One of the keys to work-life balance is working for a company that cares about professional development, said Jessica Thomas, a Cybersecurity and Special Missions program manager for Raytheon’s Intelligence, Information and Services business. That's because smart managers know how to develop employees with the skills to back each other up.
"I have capable team members who are leaders in their own right and can pick up where I left off," said Thomas, who has a 10-month-old son, Deacon.
And by the way, we'd love for Deacon to join our ranks someday, too. That's why we have the Raytheon Scholars Program, which assists employees' children who plan to continue their education in college. The program supports a wide range of educational options, including vocational and technical training, and associate and bachelor's degrees.
According to Thomas, the 10-month-old is already exhibiting the charisma of a CEO. After bringing Deacon into work one day, she said, "He already knows 'how to win friends and influence people' — everybody at work fell in love with him instantly.”
Myth No. 5 — Engineering is harder for women, math-wise.
Oh, please. Seriously? Math doesn't discriminate. While men may outnumber women in science and math careers, gender doesn't give men or women a biological advantage when it comes to solving equations.
"Math isn't easy for anybody—men or women," said Charlene Horvath, a systems engineering manager at Raytheon's Integrated Defense Systems business in Woburn, Massachusetts. "While it's hard, it's still fun. You get a real sense of accomplishment when you solve an engineering problem. It's really worth the work."
Horvath became interested in math and science after taking an astronomy class during the summer of her freshman year in high school.
"I've always had a fascination with space," Horvath said. "I wanted to be an astronaut growing up, and I love science fiction. Before going to see the new Star Wars movie, I watched all six of the previous movies in a marathon session."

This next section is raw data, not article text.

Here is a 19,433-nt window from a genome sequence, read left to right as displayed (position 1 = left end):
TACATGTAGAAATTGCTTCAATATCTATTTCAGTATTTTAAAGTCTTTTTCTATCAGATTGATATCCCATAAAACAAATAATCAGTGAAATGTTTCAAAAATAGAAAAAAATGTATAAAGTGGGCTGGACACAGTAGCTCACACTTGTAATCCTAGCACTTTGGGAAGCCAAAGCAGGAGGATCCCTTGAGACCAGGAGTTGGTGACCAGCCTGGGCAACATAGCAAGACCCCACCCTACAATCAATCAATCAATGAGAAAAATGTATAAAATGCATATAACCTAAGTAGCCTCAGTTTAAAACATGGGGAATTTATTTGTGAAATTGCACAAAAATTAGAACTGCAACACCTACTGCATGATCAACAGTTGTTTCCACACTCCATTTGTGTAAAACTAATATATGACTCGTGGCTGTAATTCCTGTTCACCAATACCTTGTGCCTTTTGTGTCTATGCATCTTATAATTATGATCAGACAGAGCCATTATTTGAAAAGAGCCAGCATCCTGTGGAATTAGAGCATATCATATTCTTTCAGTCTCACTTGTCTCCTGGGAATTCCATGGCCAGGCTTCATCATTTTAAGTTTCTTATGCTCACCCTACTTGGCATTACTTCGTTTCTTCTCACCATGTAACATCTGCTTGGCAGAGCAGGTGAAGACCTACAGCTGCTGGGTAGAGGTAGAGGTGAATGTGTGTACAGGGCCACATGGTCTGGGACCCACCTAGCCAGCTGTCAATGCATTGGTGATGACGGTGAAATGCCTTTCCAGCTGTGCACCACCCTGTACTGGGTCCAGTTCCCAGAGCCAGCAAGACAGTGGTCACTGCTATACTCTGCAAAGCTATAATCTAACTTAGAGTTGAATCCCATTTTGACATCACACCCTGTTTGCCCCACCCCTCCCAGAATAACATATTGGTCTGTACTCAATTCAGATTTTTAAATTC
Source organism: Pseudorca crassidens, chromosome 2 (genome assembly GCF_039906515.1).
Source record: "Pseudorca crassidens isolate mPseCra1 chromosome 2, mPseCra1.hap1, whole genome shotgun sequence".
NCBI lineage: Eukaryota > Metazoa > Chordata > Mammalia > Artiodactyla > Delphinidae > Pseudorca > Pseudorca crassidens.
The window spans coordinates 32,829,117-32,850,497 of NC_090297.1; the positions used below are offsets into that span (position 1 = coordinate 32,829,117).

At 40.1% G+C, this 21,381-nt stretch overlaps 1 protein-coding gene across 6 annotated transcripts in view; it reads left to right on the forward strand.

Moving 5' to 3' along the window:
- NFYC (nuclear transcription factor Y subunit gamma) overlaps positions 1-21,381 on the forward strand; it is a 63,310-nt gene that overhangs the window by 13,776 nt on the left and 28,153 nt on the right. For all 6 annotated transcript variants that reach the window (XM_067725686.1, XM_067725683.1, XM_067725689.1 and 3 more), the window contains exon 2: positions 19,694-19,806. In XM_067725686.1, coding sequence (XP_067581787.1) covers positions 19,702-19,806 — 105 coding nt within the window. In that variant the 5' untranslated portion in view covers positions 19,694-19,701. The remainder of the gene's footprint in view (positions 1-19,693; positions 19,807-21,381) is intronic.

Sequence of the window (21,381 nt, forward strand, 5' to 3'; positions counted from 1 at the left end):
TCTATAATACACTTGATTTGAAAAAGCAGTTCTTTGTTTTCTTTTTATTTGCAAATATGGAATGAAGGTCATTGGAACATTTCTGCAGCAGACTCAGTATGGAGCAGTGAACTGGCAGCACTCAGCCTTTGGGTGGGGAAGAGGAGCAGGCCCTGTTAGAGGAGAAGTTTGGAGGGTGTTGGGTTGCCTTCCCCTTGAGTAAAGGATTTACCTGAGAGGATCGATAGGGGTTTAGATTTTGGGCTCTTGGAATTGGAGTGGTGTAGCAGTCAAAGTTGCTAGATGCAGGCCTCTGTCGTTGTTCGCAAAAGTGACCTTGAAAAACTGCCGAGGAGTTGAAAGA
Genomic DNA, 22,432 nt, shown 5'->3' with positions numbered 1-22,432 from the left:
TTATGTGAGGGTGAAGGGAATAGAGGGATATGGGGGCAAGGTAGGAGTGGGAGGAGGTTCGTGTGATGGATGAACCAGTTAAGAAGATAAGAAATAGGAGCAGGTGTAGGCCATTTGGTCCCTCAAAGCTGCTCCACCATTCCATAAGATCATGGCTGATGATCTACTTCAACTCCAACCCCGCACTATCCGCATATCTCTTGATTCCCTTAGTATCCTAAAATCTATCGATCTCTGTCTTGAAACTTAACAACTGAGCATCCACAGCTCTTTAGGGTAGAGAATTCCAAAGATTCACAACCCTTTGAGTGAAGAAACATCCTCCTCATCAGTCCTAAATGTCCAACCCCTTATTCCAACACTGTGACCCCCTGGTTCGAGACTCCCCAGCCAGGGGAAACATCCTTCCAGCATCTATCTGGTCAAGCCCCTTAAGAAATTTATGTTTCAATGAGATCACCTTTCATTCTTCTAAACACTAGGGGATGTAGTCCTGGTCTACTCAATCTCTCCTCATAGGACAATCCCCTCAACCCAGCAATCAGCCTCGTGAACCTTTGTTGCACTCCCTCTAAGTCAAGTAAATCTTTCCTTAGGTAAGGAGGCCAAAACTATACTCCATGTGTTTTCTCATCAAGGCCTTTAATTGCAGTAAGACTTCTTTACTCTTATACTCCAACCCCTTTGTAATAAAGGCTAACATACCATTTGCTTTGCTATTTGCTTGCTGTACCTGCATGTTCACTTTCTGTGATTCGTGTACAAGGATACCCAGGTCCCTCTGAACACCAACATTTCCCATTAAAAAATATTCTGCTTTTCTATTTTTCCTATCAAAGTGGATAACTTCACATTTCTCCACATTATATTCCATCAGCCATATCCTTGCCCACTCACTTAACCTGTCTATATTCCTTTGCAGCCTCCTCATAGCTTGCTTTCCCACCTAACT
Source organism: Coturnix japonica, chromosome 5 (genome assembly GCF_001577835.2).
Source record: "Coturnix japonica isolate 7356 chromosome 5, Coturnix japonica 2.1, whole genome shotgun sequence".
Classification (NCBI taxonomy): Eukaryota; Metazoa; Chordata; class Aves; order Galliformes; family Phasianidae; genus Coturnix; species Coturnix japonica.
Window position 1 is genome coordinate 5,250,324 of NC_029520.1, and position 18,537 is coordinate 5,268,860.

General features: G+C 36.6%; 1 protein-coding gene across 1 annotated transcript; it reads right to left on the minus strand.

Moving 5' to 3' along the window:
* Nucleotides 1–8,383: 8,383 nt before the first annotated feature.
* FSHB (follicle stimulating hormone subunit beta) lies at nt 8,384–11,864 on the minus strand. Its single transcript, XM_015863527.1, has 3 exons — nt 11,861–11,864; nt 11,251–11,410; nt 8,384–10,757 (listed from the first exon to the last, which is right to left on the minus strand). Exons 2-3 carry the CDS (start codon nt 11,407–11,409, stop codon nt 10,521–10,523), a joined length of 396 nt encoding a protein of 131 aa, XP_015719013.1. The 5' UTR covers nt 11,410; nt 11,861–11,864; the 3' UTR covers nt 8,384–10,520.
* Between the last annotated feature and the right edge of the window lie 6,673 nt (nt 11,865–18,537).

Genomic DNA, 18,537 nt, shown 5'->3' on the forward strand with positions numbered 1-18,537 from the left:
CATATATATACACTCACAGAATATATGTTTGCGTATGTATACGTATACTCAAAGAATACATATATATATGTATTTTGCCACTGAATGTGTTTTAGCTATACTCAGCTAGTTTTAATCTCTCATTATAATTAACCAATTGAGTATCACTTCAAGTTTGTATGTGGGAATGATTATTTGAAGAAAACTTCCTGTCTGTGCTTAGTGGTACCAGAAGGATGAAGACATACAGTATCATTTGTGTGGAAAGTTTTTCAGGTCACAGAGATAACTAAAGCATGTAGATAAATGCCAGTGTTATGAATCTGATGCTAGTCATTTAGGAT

Horvath decided to take more math and science classes so she could pursue her dreams of a career in space.
"One of the subjects I learned about in astronomy was physics, and it was so interesting that I wanted to learn more about it," she said. "There weren't that many girls in the class, and at first, I underestimated myself and thought it might be too much. Then I found out that the boys in the class were having difficulty grasping the subject as well. I learned then that you can't give up when it's hard at first."
Horvath enjoys engineering at Raytheon because of the teamwork she enjoys and mentorship that she has received.
"If there's a problem that you don't understand, then you're not on your own...," she said. "It's a place where we all help each other."
Myth No. 6 — You have to work with nerds who ONLY LIKE videogames.
Yes, it’s true that Raytheon has an active, after-hours gaming league. We also have "innovation nights" where engineers show off their hobby builds. And we're big into volunteering at FIRST Robotics competitions. But you don't need to be a World of Warcraft "Loremaster" to gain admission to the "engineers club." Although knowing some “Star Trek” and “Star Wars” trivia will gain you a tremendous amount of geek cred at work.
Nora Tgavalekos admits that while she's nerdy by nature (she once visited the grave of Jean-Baptiste Joseph Fourier, a French mathematician and physicist, while visiting Paris), she has other interests outside of "tech stuff."
"Sometimes it's nice to talk to people who don't know what a Fourier Transform is," said Tgavalekos, referring to a term non-engineers will need to Google.
So what does she like to talk about instead?
Sports. Tgavalekos plays softball, and, in fact, she's in the lineup in a league with some of her Raytheon co-workers. And it's that love of sports that led her to become an engineer.
"I played high school softball and became fascinated in the mechanics and physics of the game so I could reach maximum performance," said Tgavalekos, Raytheon corporate chief software engineer at our headquarters in Waltham Woods, Massachusetts.
Later, an ACL injury while playing softball led her to study biomedical engineering in college and to her career at Raytheon, where she.sees a lot of parallels between sports and work."Both require a lot of teamwork," she said. "In softball, you don't have to be the best hitter, and in engineering, you don't have to be the smartest person on every topic. That's because when you're surrounded by a good team, you can do some pretty cool stuff."
Tgavalekos said these days she occupies most of her free time enjoying and caring for her two daughters, ages 3 and 1.
"Because of how fast cyber is taking off, I've decided I am going to teach my 3-year-old how to code," she said. "I'm just waiting for her to learn to read first."